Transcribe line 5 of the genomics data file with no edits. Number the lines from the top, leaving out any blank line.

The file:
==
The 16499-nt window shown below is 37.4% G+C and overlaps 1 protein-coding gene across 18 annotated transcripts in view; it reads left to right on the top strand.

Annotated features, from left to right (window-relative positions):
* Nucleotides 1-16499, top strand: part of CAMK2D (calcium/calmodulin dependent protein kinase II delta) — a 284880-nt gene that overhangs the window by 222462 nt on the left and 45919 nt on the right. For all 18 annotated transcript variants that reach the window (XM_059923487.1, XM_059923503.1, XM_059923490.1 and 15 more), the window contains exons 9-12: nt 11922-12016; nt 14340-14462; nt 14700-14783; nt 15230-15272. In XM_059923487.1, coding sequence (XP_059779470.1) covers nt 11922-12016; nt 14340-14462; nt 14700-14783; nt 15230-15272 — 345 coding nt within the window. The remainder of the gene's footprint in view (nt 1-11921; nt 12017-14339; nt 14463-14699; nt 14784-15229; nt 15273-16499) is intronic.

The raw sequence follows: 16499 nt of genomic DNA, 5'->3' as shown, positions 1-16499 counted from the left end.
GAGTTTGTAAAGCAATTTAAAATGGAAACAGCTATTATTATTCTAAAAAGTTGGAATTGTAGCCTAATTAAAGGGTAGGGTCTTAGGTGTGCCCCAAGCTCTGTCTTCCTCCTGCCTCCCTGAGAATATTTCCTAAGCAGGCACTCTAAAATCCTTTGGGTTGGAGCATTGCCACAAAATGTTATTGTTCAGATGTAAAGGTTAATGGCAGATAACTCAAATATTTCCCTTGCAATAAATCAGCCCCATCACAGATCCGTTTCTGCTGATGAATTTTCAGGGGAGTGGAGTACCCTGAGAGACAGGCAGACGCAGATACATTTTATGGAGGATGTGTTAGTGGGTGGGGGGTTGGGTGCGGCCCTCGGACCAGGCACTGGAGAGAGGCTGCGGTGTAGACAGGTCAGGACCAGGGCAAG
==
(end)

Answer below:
GAGTTTGTAAAGCAATTTAAAATGGAAACAGCTATTATTATTCTAAAAAGTTGGAATTGTAGCCTAATTAAAGGGTAGGGTCTTAGGTGTGCCCCAAGCTCTGTCTTCCTCCTGCCTCCCTGAGAATATTTCCTAAGCAGGCACTCTAAAATCCTTTGGGTTGGAGCATTGCCACAAAATGTTATTGTTCAGATGTAAAGGTTAATGGCAGATAACTCAAATATTTCCCTTGCAATAAATCAGCCCCATCACAGATCCGTTTCTGCTGATGAATTTTCAGGGGAGTGGAGTACCCTGAGAGACAGGCAGACGCAGATACATTTTATGGAGGATGTGTTAGTGGGTGGGGGGTTGGGTGCGGCCCTCGGACCAGGCACTGGAGAGAGGCTGCGGTGTAGACAGGTCAGGACCAGGGCAAG